Spring training games are less than a week away, and baseball is still buzzing about the Houston Astros using an illegal center-field camera to steal opponents’ signs during the 2017 and 2018 seasons. The punishments to the Astros organization, former manager AJ Hinch, and former general manager Jeff Luhnow were handed down last month, but the spotlight is back on the scandal because of aggrieved players just this week meeting with the media at spring training in Florida and Arizona.
Some of the loudest comments were made by Los Angeles Dodgers slugger Cody Bellinger, whose team lost to Houston in the 2017 World Series. He said that not only were the Dodgers robbed of a fair World Series, but that Jose Altuve stole the American League MVP award from Aaron Judge.
Much of the outrage was directed at the unemotional and insincere-sounding apologies from Astros players as well as the comments made by owner Jim Crane at a press conference. I feel bad for Crane, because he’s had to navigate this scandal as the head of the organization even though I think he had no knowledge of what was going on in the clubhouse. I could be wrong, but if Crane wasn’t in the dugout during games, there’s no reason to believe that anyone kept him up to speed on his team stealing signs illegally.
Just look at what the team’s hitting coach Dave Hudgens had to say about the scandal.
When I first heard about it, it was during a game. The season had been going for a little bit. I don’t remember exact dates or anything, I just remember sitting in the dugout and heard some bangs going on. After it went on for a little while, I asked a player sitting next to me – I can’t remember who it was – ‘What’s the banging going on back there?’ I didn’t know what it was. And he said, ‘Oh, they’re letting him know a breaking ball’s coming,’ or whatever. I said, ‘Wow. OK.’ And so I wish at that point I would’ve gone to A.J. and said, ‘Maybe this isn’t the right thing to do. What do you think?’ But we didn’t. So now we’re dealing with it.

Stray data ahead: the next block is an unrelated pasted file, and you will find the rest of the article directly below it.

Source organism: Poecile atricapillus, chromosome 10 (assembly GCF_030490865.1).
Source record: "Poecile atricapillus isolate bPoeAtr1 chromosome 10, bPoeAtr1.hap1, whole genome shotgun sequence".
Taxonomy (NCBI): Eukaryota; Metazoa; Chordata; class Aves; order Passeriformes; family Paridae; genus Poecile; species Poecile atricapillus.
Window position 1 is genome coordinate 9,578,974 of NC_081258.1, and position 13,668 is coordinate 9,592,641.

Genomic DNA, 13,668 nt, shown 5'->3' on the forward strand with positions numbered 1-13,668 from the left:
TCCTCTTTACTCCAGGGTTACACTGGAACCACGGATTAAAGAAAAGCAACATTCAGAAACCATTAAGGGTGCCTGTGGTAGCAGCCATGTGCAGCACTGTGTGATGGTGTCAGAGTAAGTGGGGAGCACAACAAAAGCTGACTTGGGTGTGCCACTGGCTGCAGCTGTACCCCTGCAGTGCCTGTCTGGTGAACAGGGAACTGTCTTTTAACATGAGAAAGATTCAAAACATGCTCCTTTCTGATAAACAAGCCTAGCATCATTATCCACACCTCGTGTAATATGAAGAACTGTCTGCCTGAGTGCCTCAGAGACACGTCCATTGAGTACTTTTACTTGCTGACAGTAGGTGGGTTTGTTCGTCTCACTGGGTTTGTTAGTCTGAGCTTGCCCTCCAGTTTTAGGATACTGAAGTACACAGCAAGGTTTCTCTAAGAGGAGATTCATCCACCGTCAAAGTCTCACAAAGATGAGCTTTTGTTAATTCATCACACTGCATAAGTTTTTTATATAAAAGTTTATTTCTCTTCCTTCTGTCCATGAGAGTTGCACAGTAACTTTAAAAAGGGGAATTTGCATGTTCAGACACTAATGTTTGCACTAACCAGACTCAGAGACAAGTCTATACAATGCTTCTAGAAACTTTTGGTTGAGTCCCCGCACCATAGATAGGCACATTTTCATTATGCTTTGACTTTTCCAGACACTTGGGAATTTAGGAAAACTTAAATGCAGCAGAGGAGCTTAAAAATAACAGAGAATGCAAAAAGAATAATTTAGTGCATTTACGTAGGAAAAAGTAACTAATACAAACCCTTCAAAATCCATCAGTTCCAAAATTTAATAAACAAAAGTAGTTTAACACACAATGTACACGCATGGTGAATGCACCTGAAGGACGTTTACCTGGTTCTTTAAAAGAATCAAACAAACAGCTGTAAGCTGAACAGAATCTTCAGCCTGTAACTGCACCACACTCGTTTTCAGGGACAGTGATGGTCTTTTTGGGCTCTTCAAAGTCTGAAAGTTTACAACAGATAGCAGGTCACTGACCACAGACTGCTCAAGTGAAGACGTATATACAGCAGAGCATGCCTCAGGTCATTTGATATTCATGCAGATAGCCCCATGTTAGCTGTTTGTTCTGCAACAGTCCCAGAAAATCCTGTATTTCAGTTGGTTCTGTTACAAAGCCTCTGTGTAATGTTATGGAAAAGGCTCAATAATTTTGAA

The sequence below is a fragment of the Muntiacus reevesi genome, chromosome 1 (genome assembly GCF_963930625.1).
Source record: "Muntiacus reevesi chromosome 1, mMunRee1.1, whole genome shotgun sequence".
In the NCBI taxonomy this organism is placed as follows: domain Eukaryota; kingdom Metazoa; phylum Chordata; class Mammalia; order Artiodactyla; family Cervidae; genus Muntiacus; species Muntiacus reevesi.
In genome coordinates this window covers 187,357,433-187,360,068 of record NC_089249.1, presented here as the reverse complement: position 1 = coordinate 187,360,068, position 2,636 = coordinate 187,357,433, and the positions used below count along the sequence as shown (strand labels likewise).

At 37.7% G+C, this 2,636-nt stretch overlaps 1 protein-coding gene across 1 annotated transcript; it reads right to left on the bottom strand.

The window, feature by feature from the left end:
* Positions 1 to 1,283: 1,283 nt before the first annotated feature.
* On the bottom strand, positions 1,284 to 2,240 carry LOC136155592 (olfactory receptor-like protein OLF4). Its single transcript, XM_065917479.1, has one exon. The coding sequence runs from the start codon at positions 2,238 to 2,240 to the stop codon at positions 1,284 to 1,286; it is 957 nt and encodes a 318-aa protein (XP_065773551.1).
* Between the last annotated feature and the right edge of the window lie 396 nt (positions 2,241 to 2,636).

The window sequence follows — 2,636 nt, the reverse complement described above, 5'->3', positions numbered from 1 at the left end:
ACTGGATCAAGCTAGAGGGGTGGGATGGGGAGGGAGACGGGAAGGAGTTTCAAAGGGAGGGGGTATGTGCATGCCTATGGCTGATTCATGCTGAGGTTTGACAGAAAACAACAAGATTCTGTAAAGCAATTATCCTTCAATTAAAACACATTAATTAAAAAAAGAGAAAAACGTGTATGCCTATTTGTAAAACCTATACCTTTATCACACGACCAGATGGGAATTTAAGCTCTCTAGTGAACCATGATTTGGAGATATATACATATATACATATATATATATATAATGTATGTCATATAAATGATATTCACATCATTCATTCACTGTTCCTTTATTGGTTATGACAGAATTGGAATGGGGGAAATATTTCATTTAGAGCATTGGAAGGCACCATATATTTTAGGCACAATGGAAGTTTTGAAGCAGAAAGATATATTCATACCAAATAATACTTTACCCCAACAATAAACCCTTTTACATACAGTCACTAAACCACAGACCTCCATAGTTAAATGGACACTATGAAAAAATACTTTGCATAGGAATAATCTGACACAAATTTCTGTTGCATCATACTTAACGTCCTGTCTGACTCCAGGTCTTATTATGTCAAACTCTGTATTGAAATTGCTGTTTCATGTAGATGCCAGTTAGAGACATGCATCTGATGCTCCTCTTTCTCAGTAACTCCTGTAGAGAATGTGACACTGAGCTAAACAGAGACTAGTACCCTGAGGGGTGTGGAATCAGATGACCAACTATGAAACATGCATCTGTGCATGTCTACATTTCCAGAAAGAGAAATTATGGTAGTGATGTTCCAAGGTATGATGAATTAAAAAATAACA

Again, he could be lying, but it sounds like Hudgens, who is in the clubhouse and dugout with the players every day, barely knew what was going on. Why wouldn’t the hitting coach want to know more about what his players were doing to decide which pitches to swing at? Isn’t he burying his head in the sand just to avoid blame? Even if Hudgens knows more than he is letting on, it still leads me to believe that Crane didn’t know much at all.
Anyway, that all led to Crane botching a press conference and saying that the sign-stealing didn’t affect any games, a comment he walked back a minute later. The bad press conference led to anger from players like Bellinger, who led to Carlos Correa striking back in an impassioned interview with Ken Rosenthal yesterday.
Correa believes that the Astros would have won the World Series even without stealing signs. It’s impossible to prove that point, but it’s also impossible to prove that the Dodgers would have won if Houston was playing totally clean. Correa brings up a bunch of hits the Astros got with runners on base because even with no knowledge of the camera in center field, every team shuffles their signs with a runner on second base. Based on that logic, the Astros didn’t have an illegal advantage when they got those hits with a runner on second.
What Correa doesn’t mention is that for those runners to get on base in the first place, they had to bat with the bases empty, when they could have been aided by illegal sign-stealing. At least Correa says at the end in the nicest possible way that Crane didn’t know what he was talking about when he said that the sign-stealing didn’t affect the game. Correa admits that the Astros had an advantage while also pointing out that many of the key hits they got were clean. Again, that doesn’t prove anything one way or the other.